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DHS Privacy Committee Finalizes Report on RFID IDs
DHS Secretary Michael Chertoff will soon receive the 15-page advisory report, which the coauthors hope will impact the U.S. government's approach to incorporating RFID technology in identification documents.
Dec 12, 2006—A revised version of a report from the Data Privacy and Integrity Advisory Committee, a subcommittee of the Privacy Office of the U.S. Department of Homeland Security (DHS), was cleared for publication at a Dec. 6 meeting of the committee in Miami Beach, Fla. The report, titled "The Use of RFID for Human Identification," will now be sent to DHS Secretary Michael Chertoff, as well as the DHS's chief privacy officer, Maureen Cooney.
The subcommittee wrote the 15-page report to guide Chertoff and Cooney in deciding whether to deploy RFID technology to identify or track individuals for such DHS programs as the PASS cards that will eventually be issued as an alternative to U.S. passports for travel in North America.
The original version of the report, written by the committee's Emerging Applications and Technology Subcommittee, was presented to the full Advisory Committee on June 7, 2006, at a public meeting in San Francisco (see DHS Meeting Draws Comments on RFID). At the time, it received a chilly reception by many representatives from companies selling RFID technology used in identification and credential applications, as well as from technology industry groups, because it came down hard on the use of RFID in identity documents. "We recommend that RFID be disfavored for identifying and tracking human beings," the draft report indicated, citing concerns over the skimming of personal data transmitted over a radio frequency signal, the cost of implementing RF technology and the existence of other authenticating technologies that could be used instead.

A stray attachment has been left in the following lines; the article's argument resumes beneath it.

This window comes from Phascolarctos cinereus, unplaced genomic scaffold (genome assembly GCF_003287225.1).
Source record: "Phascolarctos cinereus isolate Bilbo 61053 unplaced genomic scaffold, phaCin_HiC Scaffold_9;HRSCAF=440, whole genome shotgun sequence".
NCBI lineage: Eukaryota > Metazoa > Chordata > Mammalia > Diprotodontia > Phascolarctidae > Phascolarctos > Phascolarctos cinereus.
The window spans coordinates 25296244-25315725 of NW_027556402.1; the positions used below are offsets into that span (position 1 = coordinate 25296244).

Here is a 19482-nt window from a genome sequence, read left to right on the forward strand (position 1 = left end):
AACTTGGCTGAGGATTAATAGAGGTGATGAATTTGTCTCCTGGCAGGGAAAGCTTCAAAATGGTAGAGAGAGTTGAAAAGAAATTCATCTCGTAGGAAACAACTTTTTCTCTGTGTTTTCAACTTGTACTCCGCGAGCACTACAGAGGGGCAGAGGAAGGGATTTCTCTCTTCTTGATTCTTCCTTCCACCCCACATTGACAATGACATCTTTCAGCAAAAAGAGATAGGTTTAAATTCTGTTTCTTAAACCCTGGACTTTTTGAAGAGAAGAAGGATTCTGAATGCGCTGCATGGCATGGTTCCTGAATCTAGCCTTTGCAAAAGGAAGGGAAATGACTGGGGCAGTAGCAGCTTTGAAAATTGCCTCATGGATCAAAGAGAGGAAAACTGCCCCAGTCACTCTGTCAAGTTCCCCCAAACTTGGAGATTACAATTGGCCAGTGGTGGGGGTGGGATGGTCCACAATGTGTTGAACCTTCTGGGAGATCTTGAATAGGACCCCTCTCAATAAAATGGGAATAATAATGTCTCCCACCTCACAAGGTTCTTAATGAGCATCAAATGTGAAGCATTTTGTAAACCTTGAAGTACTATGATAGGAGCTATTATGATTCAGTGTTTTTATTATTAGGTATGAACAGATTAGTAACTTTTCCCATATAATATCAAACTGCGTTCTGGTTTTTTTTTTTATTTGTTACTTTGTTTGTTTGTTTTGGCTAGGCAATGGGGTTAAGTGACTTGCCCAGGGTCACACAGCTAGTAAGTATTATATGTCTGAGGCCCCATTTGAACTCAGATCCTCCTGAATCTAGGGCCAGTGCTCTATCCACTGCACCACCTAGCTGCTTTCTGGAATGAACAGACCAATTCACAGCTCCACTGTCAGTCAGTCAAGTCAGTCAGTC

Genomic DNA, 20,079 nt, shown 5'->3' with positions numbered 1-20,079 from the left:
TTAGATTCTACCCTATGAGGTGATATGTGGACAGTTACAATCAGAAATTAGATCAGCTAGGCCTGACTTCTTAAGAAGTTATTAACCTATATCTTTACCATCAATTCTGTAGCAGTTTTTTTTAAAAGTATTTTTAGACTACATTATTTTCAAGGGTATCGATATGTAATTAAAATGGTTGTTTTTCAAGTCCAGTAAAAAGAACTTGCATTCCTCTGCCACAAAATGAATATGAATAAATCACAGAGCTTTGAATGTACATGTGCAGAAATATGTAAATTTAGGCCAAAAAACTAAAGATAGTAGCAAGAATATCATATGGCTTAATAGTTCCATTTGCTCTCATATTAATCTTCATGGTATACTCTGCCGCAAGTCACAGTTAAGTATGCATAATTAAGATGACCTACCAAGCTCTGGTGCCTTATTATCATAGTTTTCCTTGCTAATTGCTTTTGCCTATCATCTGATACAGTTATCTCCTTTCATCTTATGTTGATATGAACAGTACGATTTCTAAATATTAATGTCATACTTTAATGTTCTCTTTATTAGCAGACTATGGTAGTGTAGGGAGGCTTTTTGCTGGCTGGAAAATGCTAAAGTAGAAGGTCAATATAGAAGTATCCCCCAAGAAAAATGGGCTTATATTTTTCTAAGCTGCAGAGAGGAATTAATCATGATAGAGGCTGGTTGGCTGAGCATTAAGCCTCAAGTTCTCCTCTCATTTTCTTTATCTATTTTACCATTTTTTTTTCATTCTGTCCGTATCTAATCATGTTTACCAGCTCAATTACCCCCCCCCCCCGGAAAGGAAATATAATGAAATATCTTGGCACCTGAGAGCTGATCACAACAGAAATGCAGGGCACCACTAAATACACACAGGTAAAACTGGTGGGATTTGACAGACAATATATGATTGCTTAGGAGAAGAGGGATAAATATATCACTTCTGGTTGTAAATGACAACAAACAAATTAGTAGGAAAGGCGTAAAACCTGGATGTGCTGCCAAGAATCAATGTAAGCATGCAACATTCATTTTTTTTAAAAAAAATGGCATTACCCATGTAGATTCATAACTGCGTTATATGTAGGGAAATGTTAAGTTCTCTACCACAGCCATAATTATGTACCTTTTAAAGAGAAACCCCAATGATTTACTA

The final version of the report comes to a similar conclusion, according to coauthor Jim Harper, a director of information-policy studies for the Cato Institute, though its language has been softened. "I think a lot of the language was toned done, and a lot of assumptions that I feel strongly are true...were left out for the sake of congeniality," he says. One example he points to is the removal of most descriptions of RFID in identity documents as being "a tracking technology." Still, he says, there are no "recognizable substantive changes" to the latest version.
But in his reading of the latest report, Douglas Farry, a managing director and chair of the RFID practice at McKenna Long & Aldridge, a nationwide law firm focusing on the intersection of public policy and technology, sees a more pronounced change in the final draft. "It seems to be a better position than the initial draft, in that the initial draft concluded that the potential benefits [of using RFID in identity documents] were more than outweighed by the potential risks to personal privacy [that the technology presents]. But that's toned down. Now it says that if the DHS is going to use an RFID system, it should do so thoughtfully and carefully."
Both the original and revised reports are roughly the same length, and both share a common architecture and most of the same section and subsection content. However, the original version uses more pointed language. For instance, both versions state that RFID can provide a means of identifying a credential, but not the individual who is presenting it. To authenticate the bearer, they say, one or more biometric scans must be used to prove the credential was issued to the person presenting it. The two versions of the report diverge, however, in regard to the impact that authenticating the bearer would have on the process of RFID use to authenticate the document. "The steps needed to verify the biometric information using today's technology may reduce or negate the speed benefit offered by radio transmission," the revised report states. The original, however, contains the following wording: "Tying RFID to a biometric authentication negates the speed benefit [of using RFID]."
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